This month, our design team are sharing the interview chair (not literally) to talk best-loved design software and most-hated fonts, all while indulging in some real-world design - decorating a teeny tiny Christmas tree for the Splitpixel office. Read on, or have a watch of the video.
Who are you?
R: I'm Rob,
A: and I'm Amy.
I'm a designer at Splitpixel, and you are?
Also a designer at Splitpixel…
How long have you worked at Splitpixel?
So, I've been here for just over four years...
And I have been here… err, since September 2011 I think! Err, what year is it? It's been a long time!
What drew you both to web design?
Nothing really drew me to web design. I started out as a 3D modeller, moved on to graphic design, and then into marketing, which led me to email design where I learned a bit about HTML, and then the next logical step was websites.
I'm the same really, I sort of just fell into it. I was doing something completely different (editor's note: Amy has never told us what she was doing before but has dropped hints around being a lawyer, restaurant owner and train conductor) and fancied a change of pace, so I did a full time short course in graphic design, which led me to Splitpixel.
Why do you enjoy working at Splitpixel?
My favourite thing is the diversity of projects we work on, there's just so many different things going through the studio.
Yeah, I agree! I've worked in marketing departments on the client side where you just work on a single brand, but then coming here you get a different project every month. It's nice to work with different brands and assets and that kind of thing. And you meet a lot of different people!
What's your go-to design software?
We made the move over to using Webflow in the studio a couple of years ago, so instead of just providing a flat design, we can now give them a working prototype of what the site will look like on any given browser, with a good idea of how it'll work. They get a much better flavour of what they're going to end up with as a final product.
That said, my favourite piece of software is still Photoshop, because you can use it for all manner of fun things.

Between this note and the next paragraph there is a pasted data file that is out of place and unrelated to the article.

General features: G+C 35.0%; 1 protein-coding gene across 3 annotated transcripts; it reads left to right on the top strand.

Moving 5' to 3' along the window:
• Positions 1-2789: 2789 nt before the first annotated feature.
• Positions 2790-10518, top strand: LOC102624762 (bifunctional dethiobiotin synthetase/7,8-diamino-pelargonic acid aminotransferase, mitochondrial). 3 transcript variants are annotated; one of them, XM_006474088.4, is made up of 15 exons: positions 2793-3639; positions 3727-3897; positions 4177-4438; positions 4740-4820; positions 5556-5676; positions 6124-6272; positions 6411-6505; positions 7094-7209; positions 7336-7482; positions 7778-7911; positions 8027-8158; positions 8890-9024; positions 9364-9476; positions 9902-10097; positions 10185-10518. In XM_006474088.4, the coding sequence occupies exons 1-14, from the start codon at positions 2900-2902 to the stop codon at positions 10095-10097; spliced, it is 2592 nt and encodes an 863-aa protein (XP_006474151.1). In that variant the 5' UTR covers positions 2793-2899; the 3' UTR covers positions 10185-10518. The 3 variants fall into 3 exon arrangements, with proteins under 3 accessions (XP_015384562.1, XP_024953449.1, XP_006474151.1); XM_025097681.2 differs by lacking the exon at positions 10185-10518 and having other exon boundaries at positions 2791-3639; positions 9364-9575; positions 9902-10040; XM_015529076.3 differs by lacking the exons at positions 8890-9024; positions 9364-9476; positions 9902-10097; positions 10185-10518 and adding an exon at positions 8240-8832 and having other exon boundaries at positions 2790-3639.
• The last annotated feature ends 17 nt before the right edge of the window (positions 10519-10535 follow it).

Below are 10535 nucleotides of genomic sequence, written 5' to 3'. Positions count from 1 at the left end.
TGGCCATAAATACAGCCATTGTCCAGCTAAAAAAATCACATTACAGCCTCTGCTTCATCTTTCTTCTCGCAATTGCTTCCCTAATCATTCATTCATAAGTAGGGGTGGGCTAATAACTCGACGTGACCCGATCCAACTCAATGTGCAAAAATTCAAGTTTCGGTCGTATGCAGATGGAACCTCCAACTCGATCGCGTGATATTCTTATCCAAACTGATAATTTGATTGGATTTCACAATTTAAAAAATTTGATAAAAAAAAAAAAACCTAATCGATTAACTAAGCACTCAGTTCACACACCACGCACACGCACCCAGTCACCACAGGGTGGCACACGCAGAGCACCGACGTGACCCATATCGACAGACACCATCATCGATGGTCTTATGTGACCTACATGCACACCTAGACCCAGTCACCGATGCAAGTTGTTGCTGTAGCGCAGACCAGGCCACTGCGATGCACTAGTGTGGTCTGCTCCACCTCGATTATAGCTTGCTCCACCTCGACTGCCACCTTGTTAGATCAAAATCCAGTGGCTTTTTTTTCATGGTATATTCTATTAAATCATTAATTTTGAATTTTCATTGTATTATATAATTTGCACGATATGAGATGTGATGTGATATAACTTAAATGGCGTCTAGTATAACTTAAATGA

I agree! Webflow is great but Photoshop is still essential – it's the best way to play around with different ideas before you build it up as a prototype, and you can get a clearer idea of what you're gonna do before you get started.
What are the top three things to consider when designing websites?
Number one is the audience. Who's gonna be using it? How will it work for different demographics?
Number two is the content. A website is essentially a piece of online graphic design and its primary objective is to communicate a message. You can only communicate that message with the right content. Content really is king.
We'd love to say design is king but, unfortunately, I think the design just has to support the content.
And number three is all about the brand. It's back to communicating a message – every brand has got a message that it wants to send, a tone of voice, an attitude. A personality, essentially!
What's your least favourite font?
Mine would just be Arial. It pretends to be Helvetica but it isn't. Kill it with fire.
Mine is a font called Hobo – for those who aren't familiar, it's like a 70s-style 'crazy' font with a weird little lower-case G that gets cut off at the bottom.
And your favourite font?
Probably Hobo. It's got this sexy little 'g'… no. I like Cooper Black.
I've got nothing against the 70s! Just that one font. It's trying too hard to be 'groovy'.
Right. But Cooper Black, favourite with Tarantino.
I like Bodoni, used more in the fashion industry, it's used in a lot of magazines. Also the classic ITC American Typewriter– the X-Files font!
Ready to meet the whole team? From web development to design and marketing, we’ve got you covered. Learn a little more about the Splitpixel squad here.